What do you say “yet another bit of legislation!”— Yes the “Chain of Maintenance” is here,
“what do you mean you have never heard of it?”
Hmmm well probably not…. I have just created that term as I write this article. Ok so it’s something I just conjured up, but believe me it’s not a myth it’s a reality and that reality is not really that new. If you read the CoR bill under section 159(2) (a)(b)(c), “reasonable steps of defence” states
(2) It is a defence to a charge for an offence to which this section applies alleged to have been committed by a person as driver of the vehicle or combination if the person establishes that the person (whether as driver or otherwise):
(a) did not cause or contribute to the deficiencies concerning the vehicle or combination and had no responsibility for or control over the maintenance of the vehicle or combination or its equipment at any relevant time; and
(b) did not know and could not reasonably be expected to have known of the deficiencies; and
(c) could not reasonably be expected to have sought to ascertain whether there were or were likely to be deficiencies concerning the vehicle or combination.
As such if it is not a problem why would you need “Reasonable Steps of Defence” anyway? Regardless of the fact that it is implicit, is it not just good corporate responsibility to have a vehicle maintained in a legal road worthy manner under duty of care.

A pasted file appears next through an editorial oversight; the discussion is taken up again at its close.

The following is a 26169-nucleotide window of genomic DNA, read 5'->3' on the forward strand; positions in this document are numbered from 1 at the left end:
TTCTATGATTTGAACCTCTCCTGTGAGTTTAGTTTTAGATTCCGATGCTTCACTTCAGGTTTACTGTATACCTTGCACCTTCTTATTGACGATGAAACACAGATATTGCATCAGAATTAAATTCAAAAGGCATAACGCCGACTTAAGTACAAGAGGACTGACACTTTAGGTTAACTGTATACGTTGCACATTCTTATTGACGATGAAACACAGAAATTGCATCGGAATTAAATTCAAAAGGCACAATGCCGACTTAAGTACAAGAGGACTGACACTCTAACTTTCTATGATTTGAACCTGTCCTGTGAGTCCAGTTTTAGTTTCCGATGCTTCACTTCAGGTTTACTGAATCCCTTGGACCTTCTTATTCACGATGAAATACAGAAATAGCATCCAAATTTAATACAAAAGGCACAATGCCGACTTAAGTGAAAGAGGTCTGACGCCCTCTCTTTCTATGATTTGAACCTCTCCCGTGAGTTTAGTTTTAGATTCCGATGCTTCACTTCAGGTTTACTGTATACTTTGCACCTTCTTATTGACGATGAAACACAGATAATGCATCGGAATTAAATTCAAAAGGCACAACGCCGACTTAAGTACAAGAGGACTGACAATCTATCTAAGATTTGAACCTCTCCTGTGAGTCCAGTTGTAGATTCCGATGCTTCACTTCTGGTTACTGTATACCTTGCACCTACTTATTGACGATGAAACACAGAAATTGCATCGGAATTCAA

There are many items that are implicit under the act that can be applied and the only reason they have not become obvious so far is that they have not been tested in a court of law. But let’s examine statement “2b” above, “did not know or could not be reasonably expected to know” that may well be suitable for a driver as a reasonable steps defence, but what of those that organise or conduct the maintenance of the equipment? These people should have been qualified to a suitable level to be able to determine what was safe or not. If they did not detect a problem what was the reason? If we examine potential reasons for missing items we can also attribute responsibility for the failure. It maybe:
* They were not formally qualified, or
* They did not have the right tools, or
* Inappropriate amount of time allocated, or
* Inappropriate budget to resolve the issue!
Whichever way you look at this, there is always someone that has the control of all these issues under the “Chain of Maintenance”. Inside a company structure there may be several people involved in the chain and all have some form of accountability and thus responsibility. How does that relate to a single person owner operator? No different, the fact that a single person is a driver, a manager, a mechanic etc etc. the roles are still there, the only difference is that is it a single person.
Therefore extending this “Chain of Maintenance”, if a company has contracted transport services and has decided to use a single owner operator to complete their distribution, that company is now the “Consignor” and as such has control, so what have they done to ensure that the maintenance ?